A Blueprint for Better Preventive Care

The healthcare industry is shifting towards value-based care that emphasizes prevention.  As a result, the search for models of preventive care that can effectively reduce the cost of chronic disease has intensified. Social determinants of health that drive a great deal of the chronic disease epidemic need to be addressed upstream, before they manifest in medical conditions that require treatment.

Financial solvency for many healthcare organizations rests on their ability to engage the populations they serve in order to help drive health behavior change, Research has shown a personalized approach to prevention is much more effective than any other model. However, providers are limited in their ability to coordinate personalized care with the traditional tools of case management or public health.

Modeling Patient Behaviors

Broadly, technology advancements such as machine learning, Internet of Things, and geographic information systems (GIS) can help providers significantly enhance their ability to engage healthcare users.

Back in 2014, I leveraged over 1000 hours spent rounding in hospitals with clinicians as a clinical software designer and technology consultant to create ProjectVision.  This was a machine learning platform that focused on predicting the likelihood of a patient successfully completing a typical 6-9 month diabetes management program.

The platform was based on a 5 step approach to understanding how patients interact with their daily environment from a health perspective:

  1. Initial assessment and grouping of patients based on psychological readiness for health behavior change
  2. Sharing personalized recommendations of healthy activities with patients via smartphone app
  3. Capturing GPS data each day to assess environmental features like crime, traffic, grocery stores in more that patients are exposed to daily.  Capturing data from connected wearable devices (optional)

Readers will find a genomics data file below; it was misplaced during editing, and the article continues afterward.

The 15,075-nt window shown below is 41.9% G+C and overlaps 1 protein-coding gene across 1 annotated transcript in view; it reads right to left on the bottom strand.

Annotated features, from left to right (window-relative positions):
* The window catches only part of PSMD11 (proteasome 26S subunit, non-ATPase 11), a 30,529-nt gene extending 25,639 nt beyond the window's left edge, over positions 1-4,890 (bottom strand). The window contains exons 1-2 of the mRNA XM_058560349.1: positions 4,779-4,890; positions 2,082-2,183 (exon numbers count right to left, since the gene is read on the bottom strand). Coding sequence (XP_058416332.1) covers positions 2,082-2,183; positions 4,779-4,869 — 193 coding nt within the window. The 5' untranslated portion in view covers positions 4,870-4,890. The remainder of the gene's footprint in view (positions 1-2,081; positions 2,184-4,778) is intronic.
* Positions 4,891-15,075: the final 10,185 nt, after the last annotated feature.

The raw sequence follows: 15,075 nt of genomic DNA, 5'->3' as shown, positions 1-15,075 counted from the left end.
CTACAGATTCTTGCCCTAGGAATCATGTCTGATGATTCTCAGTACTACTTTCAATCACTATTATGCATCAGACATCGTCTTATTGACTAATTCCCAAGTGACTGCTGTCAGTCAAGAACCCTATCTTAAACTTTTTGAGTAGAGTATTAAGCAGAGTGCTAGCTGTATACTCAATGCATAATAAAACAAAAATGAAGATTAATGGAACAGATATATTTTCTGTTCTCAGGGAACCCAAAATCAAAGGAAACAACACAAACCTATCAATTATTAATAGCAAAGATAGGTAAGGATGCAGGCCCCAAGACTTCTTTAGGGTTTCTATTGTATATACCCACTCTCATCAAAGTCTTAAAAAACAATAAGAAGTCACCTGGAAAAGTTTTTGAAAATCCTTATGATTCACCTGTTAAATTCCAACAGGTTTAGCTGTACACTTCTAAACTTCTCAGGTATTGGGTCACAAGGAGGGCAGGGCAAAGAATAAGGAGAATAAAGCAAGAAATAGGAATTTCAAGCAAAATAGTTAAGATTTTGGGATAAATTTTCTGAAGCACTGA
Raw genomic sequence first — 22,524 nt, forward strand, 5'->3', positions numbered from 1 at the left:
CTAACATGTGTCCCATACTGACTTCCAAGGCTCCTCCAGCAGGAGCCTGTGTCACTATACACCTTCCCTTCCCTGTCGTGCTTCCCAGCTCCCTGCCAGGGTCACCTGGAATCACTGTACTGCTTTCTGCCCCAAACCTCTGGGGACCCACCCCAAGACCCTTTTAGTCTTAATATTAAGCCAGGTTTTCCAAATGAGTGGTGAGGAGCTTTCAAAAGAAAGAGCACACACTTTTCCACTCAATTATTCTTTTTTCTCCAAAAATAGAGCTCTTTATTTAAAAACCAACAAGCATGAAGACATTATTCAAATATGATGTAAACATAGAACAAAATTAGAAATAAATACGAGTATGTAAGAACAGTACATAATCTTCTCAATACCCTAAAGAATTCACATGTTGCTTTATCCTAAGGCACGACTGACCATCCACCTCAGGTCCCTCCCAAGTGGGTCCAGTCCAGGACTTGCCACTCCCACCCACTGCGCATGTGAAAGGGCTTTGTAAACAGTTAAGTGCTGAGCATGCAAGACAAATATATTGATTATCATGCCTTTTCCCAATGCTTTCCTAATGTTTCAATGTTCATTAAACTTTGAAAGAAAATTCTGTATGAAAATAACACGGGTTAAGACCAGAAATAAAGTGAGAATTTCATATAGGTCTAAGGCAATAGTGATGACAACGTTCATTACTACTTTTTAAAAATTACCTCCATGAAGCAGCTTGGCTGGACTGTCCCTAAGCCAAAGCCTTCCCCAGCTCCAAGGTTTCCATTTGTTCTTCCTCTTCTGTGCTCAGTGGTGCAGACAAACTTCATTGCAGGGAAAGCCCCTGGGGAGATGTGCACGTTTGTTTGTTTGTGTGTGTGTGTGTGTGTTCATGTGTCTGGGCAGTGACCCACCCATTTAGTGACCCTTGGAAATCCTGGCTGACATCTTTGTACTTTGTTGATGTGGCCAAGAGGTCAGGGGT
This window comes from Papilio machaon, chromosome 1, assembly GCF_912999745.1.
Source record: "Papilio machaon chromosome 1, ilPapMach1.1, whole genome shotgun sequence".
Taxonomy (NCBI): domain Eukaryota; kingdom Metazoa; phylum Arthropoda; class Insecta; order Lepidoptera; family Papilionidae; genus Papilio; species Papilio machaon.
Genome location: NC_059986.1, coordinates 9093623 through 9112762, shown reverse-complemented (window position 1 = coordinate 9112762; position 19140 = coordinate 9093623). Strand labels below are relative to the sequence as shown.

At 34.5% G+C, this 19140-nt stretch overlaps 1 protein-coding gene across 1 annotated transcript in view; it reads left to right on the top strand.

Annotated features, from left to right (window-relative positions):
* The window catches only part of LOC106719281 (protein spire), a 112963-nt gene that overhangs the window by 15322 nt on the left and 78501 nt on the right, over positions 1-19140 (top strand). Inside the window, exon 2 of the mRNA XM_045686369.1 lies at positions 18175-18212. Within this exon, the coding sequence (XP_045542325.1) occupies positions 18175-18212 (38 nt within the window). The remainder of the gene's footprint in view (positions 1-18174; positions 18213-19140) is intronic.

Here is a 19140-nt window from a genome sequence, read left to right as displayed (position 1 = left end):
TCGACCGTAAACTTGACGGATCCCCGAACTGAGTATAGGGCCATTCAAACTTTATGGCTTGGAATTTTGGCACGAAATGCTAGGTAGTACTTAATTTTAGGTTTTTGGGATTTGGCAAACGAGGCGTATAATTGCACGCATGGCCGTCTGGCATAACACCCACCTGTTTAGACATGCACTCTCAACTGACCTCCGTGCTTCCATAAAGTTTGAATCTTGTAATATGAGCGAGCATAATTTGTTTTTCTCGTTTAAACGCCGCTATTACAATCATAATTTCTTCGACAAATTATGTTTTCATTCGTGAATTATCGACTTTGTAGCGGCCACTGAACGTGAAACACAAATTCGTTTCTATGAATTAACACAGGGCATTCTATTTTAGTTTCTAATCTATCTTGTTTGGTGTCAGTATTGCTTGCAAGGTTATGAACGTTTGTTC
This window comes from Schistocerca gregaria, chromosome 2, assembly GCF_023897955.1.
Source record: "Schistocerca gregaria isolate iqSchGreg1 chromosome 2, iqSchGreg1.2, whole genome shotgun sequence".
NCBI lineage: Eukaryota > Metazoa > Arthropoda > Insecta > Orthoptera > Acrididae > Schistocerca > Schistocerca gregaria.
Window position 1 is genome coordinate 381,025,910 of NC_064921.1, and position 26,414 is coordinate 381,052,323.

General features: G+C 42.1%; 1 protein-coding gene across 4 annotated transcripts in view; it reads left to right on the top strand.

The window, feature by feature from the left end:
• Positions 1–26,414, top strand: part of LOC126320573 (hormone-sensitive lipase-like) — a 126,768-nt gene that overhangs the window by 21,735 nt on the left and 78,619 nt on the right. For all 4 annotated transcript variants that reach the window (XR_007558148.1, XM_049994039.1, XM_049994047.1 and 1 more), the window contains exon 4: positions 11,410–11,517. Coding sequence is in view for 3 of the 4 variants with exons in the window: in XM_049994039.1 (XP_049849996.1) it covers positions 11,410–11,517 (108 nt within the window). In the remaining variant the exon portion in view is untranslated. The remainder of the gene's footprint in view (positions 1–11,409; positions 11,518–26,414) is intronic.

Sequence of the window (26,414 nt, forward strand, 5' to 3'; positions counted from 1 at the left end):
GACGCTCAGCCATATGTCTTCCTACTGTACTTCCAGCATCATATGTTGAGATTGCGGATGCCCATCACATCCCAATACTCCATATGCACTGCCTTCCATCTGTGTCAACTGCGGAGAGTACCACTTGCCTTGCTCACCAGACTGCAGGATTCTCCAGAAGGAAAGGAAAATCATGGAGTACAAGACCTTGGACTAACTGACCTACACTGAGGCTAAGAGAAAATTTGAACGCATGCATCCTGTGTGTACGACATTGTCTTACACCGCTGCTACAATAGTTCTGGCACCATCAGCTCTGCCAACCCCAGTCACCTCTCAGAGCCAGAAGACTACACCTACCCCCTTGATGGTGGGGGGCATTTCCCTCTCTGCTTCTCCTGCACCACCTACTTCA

4. Update recommendations as needed to based on environmental risks and changes to psychological readiness
  5. Repeat step 4 every 30 days


Building the Model

One of the most critical pieces of this approach is properly quantifying psychological readiness for behavior change.  Our starting point was the Health Belief Model.  Per Wikipedia, the Health Belief Model “is a psychological health behavior change model developed to explain and predict health-related behaviors, particularly in regard to the uptake of health services.  The health belief model was developed in the 1950s by social psychologists at the U.S. Public Health Service and remains one of the best known and most widely used theories in health behavior research.”

The model is built around 7 core variables:

  • Perceived severity – the patient’s understanding of the severity of their health problem
  • Perceived susceptibility – the patient’s belief in their risk of developing a health problem
  • Perceived benefits – the patient’s belief in benefits of taking action to address their health problem
  • Perceived barriers – the patient’s belief in barriers preventing them from taking action
  • Individual demographics and psychosocial features (we looked at age, gender, ethnicity, dietary habits, exercise habits, stress level, and ABSI)
  • Cues to action – things that the patient perceives as triggers for making change

To capture this information from each patient, we built an onboarding survey onto our patient smartphone app.

Based on how the patient responded, we then presented them with daily diet, mental health, and physical health challenges tailored to their level of “activation”

Enter Machine Learning

This is where we felt a machine learning approach was necessary.  While health beliefs, or “activation” was a decent enough starting point, we were also sure that there were deeper psychographic and environmental factors that impacted actual behavior, regardless of how psychologically primed a patient was for change.